Report on Telica (Nicaragua) — April 1992
Bulletin of the Global Volcanism Network, vol. 17, no. 4 (April 1992)
Managing Editor: Lindsay McClelland.
Telica (Nicaragua) No significant plume emission
Please cite this report as:
Global Volcanism Program, 1992. Report on Telica (Nicaragua) (McClelland, L., ed.). Bulletin of the Global Volcanism Network, 17:4. Smithsonian Institution. https://doi.org/10.5479/si.GVP.BGVN199204-344040.
12.606°N, 86.84°W; summit elev. 1036 m
All times are local (unless otherwise noted)
Although no detailed observations were made, no significant plume was emitted during 23-29 April fieldwork. Fumarolic activity that was vigorous in June 1989 (SEAN 14:02 and 14:06) had decreased notably by February 1990 (BGVN 16:02). Fumarole temperatures had also decreased, from around 550°C (9-10 March 1989) to <=246°C on 13 June 1990.
Geologic Background. Telica, one of Nicaragua's most active volcanoes, has erupted frequently since the beginning of the Spanish era. This volcano group consists of several interlocking cones and vents with a general NW alignment. Sixteenth-century eruptions were reported at symmetrical Santa Clara volcano at the SW end of the group. However, its eroded and breached crater has been covered by forests throughout historical time, and these eruptions may have originated from Telica, whose upper slopes in contrast are unvegetated. The steep-sided cone of Telica is truncated by a 700-m-wide double crater; the southern crater, the source of recent eruptions, is 120 m deep. El Liston, immediately E, has several nested craters. The fumaroles and boiling mudpots of Hervideros de San Jacinto, SE of Telica, form a prominent geothermal area frequented by tourists, and geothermal exploration has occurred nearby.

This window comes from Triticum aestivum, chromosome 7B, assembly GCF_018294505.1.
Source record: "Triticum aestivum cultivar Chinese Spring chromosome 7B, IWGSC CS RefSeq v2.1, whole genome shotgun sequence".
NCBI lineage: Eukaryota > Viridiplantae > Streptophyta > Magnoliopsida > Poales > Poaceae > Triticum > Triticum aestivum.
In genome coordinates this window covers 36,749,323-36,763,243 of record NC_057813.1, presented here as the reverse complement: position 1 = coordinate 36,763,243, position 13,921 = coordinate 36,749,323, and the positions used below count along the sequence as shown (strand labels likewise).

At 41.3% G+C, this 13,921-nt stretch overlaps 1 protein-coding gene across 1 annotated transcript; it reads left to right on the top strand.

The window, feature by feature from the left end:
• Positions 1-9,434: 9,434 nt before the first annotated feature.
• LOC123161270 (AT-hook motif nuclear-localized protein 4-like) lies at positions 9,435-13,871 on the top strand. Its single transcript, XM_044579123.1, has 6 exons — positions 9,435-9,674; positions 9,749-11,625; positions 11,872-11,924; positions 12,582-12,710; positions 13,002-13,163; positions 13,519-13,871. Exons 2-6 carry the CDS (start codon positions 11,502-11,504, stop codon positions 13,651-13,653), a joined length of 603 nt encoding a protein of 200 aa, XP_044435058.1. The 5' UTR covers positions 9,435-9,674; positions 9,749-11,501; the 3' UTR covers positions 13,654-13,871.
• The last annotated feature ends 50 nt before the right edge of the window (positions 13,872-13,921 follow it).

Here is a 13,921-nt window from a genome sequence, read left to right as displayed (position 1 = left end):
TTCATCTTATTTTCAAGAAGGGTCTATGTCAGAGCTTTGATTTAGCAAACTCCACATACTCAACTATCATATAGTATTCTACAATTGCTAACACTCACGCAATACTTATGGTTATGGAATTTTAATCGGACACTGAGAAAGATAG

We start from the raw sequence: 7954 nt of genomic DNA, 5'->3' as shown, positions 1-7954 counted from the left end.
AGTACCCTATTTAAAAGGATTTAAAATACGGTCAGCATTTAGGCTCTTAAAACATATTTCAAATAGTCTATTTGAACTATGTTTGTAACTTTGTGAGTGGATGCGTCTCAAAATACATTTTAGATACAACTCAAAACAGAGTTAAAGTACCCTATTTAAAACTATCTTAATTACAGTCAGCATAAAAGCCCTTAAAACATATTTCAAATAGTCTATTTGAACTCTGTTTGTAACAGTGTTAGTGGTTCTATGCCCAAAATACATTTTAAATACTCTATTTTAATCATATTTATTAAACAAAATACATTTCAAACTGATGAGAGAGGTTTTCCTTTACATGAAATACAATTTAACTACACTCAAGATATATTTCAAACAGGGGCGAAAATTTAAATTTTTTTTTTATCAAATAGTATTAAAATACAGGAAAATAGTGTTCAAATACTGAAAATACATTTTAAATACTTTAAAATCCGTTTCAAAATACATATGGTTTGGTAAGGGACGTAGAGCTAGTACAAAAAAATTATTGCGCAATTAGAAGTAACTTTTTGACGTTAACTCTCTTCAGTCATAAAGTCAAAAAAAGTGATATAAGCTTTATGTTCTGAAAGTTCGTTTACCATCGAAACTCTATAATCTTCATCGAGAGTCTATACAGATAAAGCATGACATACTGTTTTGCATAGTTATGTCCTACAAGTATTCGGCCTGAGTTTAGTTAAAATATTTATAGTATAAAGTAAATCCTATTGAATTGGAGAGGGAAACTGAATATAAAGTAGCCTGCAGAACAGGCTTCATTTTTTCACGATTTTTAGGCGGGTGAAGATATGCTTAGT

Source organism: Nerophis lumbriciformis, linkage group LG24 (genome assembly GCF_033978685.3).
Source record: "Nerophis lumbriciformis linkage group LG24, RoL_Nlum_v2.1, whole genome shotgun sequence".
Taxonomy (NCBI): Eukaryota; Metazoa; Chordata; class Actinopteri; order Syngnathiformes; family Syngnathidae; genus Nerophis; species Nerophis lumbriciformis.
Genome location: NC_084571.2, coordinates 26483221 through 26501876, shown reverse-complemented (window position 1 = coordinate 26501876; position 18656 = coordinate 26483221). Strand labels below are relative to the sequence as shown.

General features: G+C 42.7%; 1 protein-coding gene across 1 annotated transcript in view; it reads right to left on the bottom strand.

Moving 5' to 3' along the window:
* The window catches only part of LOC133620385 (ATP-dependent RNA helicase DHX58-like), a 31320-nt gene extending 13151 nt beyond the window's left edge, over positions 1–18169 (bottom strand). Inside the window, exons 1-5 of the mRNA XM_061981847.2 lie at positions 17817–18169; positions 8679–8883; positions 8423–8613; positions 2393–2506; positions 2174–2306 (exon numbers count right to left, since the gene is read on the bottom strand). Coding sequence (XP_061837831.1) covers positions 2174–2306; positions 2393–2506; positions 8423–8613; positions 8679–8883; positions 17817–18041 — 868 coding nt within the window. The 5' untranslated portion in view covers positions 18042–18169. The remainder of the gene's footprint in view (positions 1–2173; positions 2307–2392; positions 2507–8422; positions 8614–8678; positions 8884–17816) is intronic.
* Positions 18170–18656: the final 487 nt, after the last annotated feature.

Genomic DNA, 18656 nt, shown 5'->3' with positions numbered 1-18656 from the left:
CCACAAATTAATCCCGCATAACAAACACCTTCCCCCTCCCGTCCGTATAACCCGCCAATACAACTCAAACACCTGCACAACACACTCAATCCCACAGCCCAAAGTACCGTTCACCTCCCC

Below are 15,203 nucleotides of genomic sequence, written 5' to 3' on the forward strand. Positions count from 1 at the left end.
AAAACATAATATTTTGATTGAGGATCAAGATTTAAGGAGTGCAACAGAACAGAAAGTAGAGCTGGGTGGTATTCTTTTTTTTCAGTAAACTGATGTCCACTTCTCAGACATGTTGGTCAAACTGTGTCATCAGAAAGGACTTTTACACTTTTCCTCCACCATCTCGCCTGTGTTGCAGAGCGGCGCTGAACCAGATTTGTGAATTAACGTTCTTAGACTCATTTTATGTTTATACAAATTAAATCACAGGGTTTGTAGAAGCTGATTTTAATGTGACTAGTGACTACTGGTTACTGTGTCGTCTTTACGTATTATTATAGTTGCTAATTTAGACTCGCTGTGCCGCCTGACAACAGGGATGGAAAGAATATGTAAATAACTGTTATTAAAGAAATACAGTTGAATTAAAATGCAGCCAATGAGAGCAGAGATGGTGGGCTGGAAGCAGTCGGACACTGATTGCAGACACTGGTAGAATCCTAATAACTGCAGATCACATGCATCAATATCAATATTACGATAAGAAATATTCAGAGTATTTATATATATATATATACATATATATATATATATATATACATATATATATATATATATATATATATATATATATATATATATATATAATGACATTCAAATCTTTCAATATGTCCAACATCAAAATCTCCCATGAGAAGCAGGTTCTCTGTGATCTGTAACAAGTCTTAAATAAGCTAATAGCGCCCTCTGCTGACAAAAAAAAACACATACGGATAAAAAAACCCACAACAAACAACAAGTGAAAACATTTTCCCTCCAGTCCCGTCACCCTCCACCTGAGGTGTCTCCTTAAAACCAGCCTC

Information Contacts: S.N. Williams, Arizona State Univ.